back to article 'Imagine' if Virgin Galactic actually did sub-orbital tourism: Firm unveils new chrome job on SpaceShip III

The ambitiously named Virgin Galactic has unveiled the latest vehicle in its fleet – the Spaceship III named VSS Imagine. The reveal comes ahead of ground testing for the suborbital jalopy which, should all go well, will lead to glide flights this summer from the company's base at Spaceport America in New Mexico. The " …

  1. John Brown (no body) Silver badge

    Oooh, shiny!!!11!!!One!1


    1. NeilPost Silver badge

      Re: Oooh, shiny!!!11!!!One!1

      What’s the Carbon footprint per (unnecessary) space jolly for the disgustingly rich??

      1. Anonymous Coward
        Anonymous Coward

        Re: Oooh, shiny!!!11!!!One!1

        Quite. With the current climate issues this is utterly irresponsible. God knows how many tons of CO2 this glorified jolly will produce per passenger just from the flight itself, never mind all the testing and support operations etc plus the flithy rockets they're using that spew out contaminated black carbon and various unpleasent exhaust products into the upper atmosphere, far far worse than a jet of the same size. Yet Richard Branson is quite happy to spout his greenwash when it suits him commercially such as the allegedly sustainable fuels Virgin Atlantic flies a few jets on now and then.

        1. NeilPost Silver badge

          Re: Oooh, shiny!!!11!!!One!1

          Plus the private jet miles to and from the launch/recovery sites.

          For the disgustingly rich who already have a disproportionately excessive Carbon footprint and largely worry-free lives - flights, multiple mansions, yachts etc.

  2. John Doe 12

    John Lennon Moment

    VSS Imagine can take you on a trip to imagine-land because that's as far as many people will be going on this laughable project. After all these years how many of the people who paid up front have either died or got too old to handle the experience?

    John lennon - but everyone else just has to sit and watch from the ground.

    I know that a few Reg readers will crack the code in that last sentence ;-)

  3. Binraider Silver badge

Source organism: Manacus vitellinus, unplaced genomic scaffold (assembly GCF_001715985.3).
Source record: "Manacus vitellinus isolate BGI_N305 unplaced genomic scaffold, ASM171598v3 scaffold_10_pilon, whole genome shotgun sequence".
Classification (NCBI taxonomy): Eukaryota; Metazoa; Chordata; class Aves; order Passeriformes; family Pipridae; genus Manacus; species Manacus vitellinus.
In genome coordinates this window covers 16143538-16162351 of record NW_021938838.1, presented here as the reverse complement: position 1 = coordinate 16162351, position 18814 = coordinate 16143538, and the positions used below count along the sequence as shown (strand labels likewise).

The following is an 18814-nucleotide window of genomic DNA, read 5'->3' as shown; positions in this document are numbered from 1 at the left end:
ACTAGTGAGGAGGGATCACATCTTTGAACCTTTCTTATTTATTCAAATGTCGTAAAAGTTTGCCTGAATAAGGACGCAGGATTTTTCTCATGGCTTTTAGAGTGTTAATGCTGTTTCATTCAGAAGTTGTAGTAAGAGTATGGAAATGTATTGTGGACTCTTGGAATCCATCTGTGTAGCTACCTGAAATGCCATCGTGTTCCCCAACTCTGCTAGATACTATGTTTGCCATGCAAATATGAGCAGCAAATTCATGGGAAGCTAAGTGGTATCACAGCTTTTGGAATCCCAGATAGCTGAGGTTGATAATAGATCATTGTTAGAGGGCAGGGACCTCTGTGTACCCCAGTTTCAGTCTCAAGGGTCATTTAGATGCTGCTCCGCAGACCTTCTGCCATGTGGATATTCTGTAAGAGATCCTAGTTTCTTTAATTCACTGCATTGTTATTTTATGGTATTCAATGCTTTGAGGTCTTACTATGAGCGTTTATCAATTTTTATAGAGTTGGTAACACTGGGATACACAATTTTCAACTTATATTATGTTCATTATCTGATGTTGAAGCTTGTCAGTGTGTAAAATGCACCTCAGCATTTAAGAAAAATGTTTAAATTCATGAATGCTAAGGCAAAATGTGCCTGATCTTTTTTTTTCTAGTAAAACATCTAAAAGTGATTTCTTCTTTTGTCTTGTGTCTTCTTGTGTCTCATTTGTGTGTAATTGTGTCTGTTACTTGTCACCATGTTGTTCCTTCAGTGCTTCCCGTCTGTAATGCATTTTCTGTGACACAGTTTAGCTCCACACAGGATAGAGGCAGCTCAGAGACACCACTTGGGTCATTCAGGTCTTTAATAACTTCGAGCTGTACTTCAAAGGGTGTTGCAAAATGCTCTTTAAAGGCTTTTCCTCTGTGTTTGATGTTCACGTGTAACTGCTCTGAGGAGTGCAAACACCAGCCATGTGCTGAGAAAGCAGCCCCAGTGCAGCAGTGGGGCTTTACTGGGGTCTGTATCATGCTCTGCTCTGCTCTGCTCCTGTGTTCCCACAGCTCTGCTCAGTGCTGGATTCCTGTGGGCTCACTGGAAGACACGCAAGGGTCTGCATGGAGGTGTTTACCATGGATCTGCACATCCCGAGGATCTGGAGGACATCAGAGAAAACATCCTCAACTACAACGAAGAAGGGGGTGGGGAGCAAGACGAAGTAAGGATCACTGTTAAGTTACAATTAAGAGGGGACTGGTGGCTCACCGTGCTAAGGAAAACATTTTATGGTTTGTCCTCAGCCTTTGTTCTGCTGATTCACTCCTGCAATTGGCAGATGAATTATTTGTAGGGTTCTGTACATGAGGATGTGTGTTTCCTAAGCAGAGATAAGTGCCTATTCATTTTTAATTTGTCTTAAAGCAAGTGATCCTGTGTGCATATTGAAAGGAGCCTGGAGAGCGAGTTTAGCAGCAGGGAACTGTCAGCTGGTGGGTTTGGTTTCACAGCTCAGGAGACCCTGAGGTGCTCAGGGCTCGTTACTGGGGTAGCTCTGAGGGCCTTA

C4 made a daft TV show where they tried to "fake" a SpaceshipTwo like flight for some (gullible) patrons. I don't think I had the stomach to watch all of it, being turgid Big Brother like to watch... But the idea of it, well, maybe Virgin needs a TV studio or two.

    1. Essuu

      Space Cadets

      You're thinking of the laughable Space Cadets

      1. The Oncoming Scorn Silver badge

        Re: Space Cadets

        Laughable, except it wasn't remotely funny.

        Ohhh I refer to this not that on C4.

        1. Dabooka Silver badge

          Re: Space Cadets

          Oh lordy that takes me back.

          I am nor feeling compelled to dig some out and rewatch...

  4. Paul Herber Silver badge

    Ok then Mr Musk and Mr Branson, if you're both clever enough to create spaceships, you tell us what colour they should be!

    1. the spectacularly refined chap

      Do people want nasally insertable spaceships?

      1. Paul Herber Silver badge

        At least they are the right shape! Where's the Vicks Nasal Stick icon?

        1. The Oncoming Scorn Silver badge


          Ohhhhhh Mum!

          Icon - Shoved aforementioned stick too far up.

  5. aje21

    How time flies,,,

    ... unlike the passengers. That said, they're doing better than me in the "space tourism" industry - though, of course, I've not tried (so any criticism has to be tempered by the knowledge that I don't know how hard it is).

    1. Paul Herber Silver badge

      Re: How time flies,,,

      Pointy Haired Boss: anything you don't know about must be easy.

  6. Anonymous Coward
    Anonymous Coward


    If this does go retail and the customer service is like Virgin Media.

    We'll get all the perks. Loyal customers will get to pay over the odds. Customer service will be handled in Wales "it says yurr on the com-poo-tah that's the best I can do, do you still want to can-sal, suuur?" and occasionally it might work as intended.

    You'll only get to fly first class if you're a new customer and if you're a long standing customer you get to fly in a steel box in the cargo bay...for twice the price.

    Yay Virgin. Cunts.

    1. TRT Silver badge

      Re: Imagine...

      The endless marketing calls...

    2. IGotOut Silver badge

      Re: Imagine...

      Wow. The Virgin brand staff are out in force.

  7. Pascal Monett Silver badge